Feedforward works, because while successful people don't like hearing criticism or negative feedback, successful people love getting ideas for the future. Here's how feedforward works:
1. Pick the one behavior that you would like to change, which would make a significant positive difference in your life.
2. Describe this objective in one-on-one dialogue with anyone you know. Ask that person for two suggestions fo the future that might help you achieve a positive change in your selected behavior. In this case, become a better listener. Listen attentively to the suggestions, take notes if you'd like. Your only ground rule: you're not allowed to judge, rate or critique the suggestions in any way. You can't even say something positive such as that's a good idea. The only response you're permitted is thank you.
Why Your Team Members Stay Loyal
After interviewing thousands of high potential leaders, here are the top three answers to “If you were to stay in this company, why are you going to stay?” 1) “I am finding meaning and happiness now; The work is exciting, and I love what I'm doing; I like the people, they're my friends.” 2. “This feels like a team; it feels like a family; I can make more money working with other people, but I don't want to leave the people here.” 3) “I can follow my dreams. This organization is giving me a chance to do what I really want to do in life.”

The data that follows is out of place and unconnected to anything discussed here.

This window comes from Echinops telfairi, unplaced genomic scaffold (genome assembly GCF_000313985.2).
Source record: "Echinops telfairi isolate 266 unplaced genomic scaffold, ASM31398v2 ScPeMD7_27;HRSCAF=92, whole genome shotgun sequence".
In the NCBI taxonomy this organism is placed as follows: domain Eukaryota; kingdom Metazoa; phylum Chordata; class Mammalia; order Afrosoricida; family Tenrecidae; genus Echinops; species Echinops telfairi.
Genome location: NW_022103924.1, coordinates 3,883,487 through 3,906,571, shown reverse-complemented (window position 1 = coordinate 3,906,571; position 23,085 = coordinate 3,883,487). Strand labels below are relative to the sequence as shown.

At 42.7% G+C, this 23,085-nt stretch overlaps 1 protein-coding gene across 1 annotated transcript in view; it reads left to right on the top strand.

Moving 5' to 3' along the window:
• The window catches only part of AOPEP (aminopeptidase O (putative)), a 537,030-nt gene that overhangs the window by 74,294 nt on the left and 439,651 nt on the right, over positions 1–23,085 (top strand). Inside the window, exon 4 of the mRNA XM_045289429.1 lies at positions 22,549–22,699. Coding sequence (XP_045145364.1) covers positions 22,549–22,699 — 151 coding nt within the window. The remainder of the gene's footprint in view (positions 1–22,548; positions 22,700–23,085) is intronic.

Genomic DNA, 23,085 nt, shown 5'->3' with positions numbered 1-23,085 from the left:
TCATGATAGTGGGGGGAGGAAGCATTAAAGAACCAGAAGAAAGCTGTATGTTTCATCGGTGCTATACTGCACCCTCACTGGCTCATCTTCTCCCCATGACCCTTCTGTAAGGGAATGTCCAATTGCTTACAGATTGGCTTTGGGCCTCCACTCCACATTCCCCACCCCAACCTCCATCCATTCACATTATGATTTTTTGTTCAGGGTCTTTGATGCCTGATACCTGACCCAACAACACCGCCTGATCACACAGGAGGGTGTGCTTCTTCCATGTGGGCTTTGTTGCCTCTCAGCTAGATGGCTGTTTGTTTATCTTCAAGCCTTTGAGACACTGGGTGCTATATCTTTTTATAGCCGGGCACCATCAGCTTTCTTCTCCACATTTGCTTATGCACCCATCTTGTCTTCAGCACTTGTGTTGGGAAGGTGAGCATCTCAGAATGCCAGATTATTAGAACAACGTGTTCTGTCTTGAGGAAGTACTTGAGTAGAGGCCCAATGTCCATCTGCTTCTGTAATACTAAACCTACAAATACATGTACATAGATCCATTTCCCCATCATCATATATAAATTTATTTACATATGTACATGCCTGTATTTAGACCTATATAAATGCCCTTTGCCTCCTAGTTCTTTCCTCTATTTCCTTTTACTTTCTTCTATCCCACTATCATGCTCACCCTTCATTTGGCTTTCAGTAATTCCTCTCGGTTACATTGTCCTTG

Make people say those things for the teams that you lead and good luck!
Thank you to Commercial Attaché, Chip Peters, for recommending this book to me.
As a former Foreign Service Officer and Air Force pilot, I’m passionate about continuing to serve those in government and the military. Our services and publications are designed for individuals and families in these communities. Follow me – Chris Cortese - on LinkedIn or like our page on Facebookso you can continue to benefit from our daily commentary and content.
Chris Cortese, CFP®
Logbook Financial Planning, LLC
“Investment advisory services are offered through Logbook Financial Planning, LLC, a Licensed Investment Adviser in the state of Maine and Registered Investment Adviser in the state of Virginia” “All written content is for information purposes only. It is not intended to provide any tax or legal advice or provide the basis for any financial decisions.” Logbook Financial Planning, LLC is not affiliated with or endorsed by the Social Security Administration or any government agency.